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‘How to Handle a Woman’

Now, there’s a title that will wake the woke, particularly females, and send them roaring my way with brickbats and scalping knives. That word “handle” in particular splashes kerosene on the fires of rage, implying as it does some sort of manipulator.

Yet “How to Handle a Woman” is the name of a song in the 1960 musical Camelot, later made into a movie with Richard Harris playing the part of King Arthur. Utterly confounded by his wife Guinevere, Arthur recollects in song some words of advice from a “wise old man.”

‘How to handle a woman?
There’s a way,’ said the wise old man,
‘A way known by ev’ry woman
Since the whole rigmarole began.’
‘Do I flatter her?’ I begged him answer.
‘Do I threaten or cajole or plead?
Do I brood or play the gay romancer?’
Said he, smiling: ‘No indeed.
How to handle a woman?
Mark me well, I will tell you, sir:
The way to handle a woman
Is to love her … simply love her …
Merely love her … love her … love her.’

Solid advice, but for decades we Americans have made a Himalayan-sized mess of love, romance, and the timeless relationship between women and men. We’ve spent 50 years “empowering” girls and women, remodeling them with traditional male traits like assertiveness while, at the same time, trying to make boys and men more feminine. Search online for “what is a woman” and “can men have babies,” and you’ll see we’ve even mucked up the basic definitions of a man and a woman. We’ve allowed everything from academic theories to political propaganda to set up barriers to one of the most intense of human needs and emotions: the love between a man and a woman.

What follows here is a brief message aimed primarily at men in this wintertime of our confusion. Ladies—yes, yes, I know, that complimentary title offends some among you and increases my risk of being pilloried, but I’m old-school—are welcome to come along if you so choose.

Recently, gentlemen, I reread Anne Tyler’s novel Vinegar Girl. Modeled after the vexatious Kate in Shakespeare’s The Taming of the Shrew, Kate Battista is an unhappy, tactless woman in her late 20s. She is finagled into a relationship with her scientist-father’s brilliant assistant, Pyotr, who is about to be deported. Her dad cooks up a scheme for Kate and Pyotr to marry, which will allow Pyotr to remain in the United States, and it’s then that the sparks fly. Eventually, Kate comes, in her own way, to love and cherish Pyotr—so much so that, at a family celebration of her wedding, she offers an explanation and defense of male pride and stoicism that should make most of us stand up and cheer. Here’s a part of that speech:

“‘It’s hard being a man. Have you ever thought about that? Anything that’s bothering them, men think they have to hide it. … No matter if they’re hurting or desperate or stricken with grief, if they’re heartsick or they’re homesick or some huge dark guilt is hanging over them or they’re about to fail big-time at something—“Oh, I’m okay,” they say. “Everything’s just fine.” They’re a whole lot less free than women are, when you think about it.’”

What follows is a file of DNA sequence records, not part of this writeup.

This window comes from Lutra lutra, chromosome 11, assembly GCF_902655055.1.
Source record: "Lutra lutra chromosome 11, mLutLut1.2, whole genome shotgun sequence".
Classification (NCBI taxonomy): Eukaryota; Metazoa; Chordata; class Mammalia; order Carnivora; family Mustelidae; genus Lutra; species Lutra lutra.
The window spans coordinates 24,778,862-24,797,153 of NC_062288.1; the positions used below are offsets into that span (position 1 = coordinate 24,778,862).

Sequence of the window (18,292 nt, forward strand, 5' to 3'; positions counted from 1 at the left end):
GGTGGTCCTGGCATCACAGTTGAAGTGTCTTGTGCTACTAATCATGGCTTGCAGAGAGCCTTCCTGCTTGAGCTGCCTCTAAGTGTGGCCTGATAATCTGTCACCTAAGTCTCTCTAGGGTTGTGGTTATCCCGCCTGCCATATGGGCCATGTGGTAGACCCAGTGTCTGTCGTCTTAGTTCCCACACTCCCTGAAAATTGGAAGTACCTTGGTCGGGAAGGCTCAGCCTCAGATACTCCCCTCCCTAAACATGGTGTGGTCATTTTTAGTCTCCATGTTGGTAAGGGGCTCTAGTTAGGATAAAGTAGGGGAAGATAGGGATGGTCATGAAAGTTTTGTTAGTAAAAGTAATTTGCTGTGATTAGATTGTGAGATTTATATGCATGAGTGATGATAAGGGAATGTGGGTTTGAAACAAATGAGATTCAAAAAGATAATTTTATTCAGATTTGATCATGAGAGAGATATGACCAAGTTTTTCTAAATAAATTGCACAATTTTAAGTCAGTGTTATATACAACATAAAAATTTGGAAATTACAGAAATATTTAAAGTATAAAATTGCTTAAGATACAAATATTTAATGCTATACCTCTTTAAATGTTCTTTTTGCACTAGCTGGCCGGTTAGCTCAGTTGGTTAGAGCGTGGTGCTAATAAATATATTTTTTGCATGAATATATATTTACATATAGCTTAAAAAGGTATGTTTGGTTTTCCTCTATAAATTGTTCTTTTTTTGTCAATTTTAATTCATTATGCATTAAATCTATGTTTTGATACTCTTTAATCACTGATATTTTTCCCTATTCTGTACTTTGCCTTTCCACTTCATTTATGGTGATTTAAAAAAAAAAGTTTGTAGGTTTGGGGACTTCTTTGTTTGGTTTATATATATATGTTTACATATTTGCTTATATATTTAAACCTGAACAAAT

Now, here is an author who understands something of what it is to be a man.

About the same time, I watched The Proposal where Sandra Bullock stars as Margaret Tate, an insensitive, hard-driving editor who makes Shakespeare’s Kate look like an angel. Her co-workers despise and fear her, and she treats her assistant, Andrew Paxton (Ryan Reynolds), like an indentured servant. Like Pyotr, the Canadian Margaret finds herself in danger of being deported after allowing her visa to lapse, and by threats and bribery, she induces Andrew to marry her, promising to promote him to editor if he’ll appear at the altar. After a series of comical mistakes and missteps, Margaret has an attack of conscience and flees the wedding. Andrew pursues her back to New York where he “handles” Margaret by declaring his love for her, asks her to marry him, and kisses her.

So, how do these two very different men, Pyotr and Andrew, win the hearts of these forceful, embittered women?

It’s simple, really: Pyotr loves Kate, and Andrew loves Margaret. As a result, they are loved in return.

Not all love is reciprocated, but for the right two people, it will be. And that’s the foundation of marriages, which form families, which are the foundation of society. For years now, our culture has bombarded us with countless lectures and commentaries, scores of books, and an eternity of hours spent with therapists, all trying to explain men to women and women to men. All have failed, and thank heavens for that, for what would romance be without mystery? So, here’s the key takeaway, guys: We don’t have to understand the women we love. All we have to do is love the women we love.

Make “vive la différence” your motto, and you’ll be a happier person.

Oh, and don’t forget: Valentine’s Day is just around the corner. Here’s just one more chance to say, in some very special way, “I love you.”

Image credit: Flickr-Insomnia Cured Here, CC BY-SA 2.0



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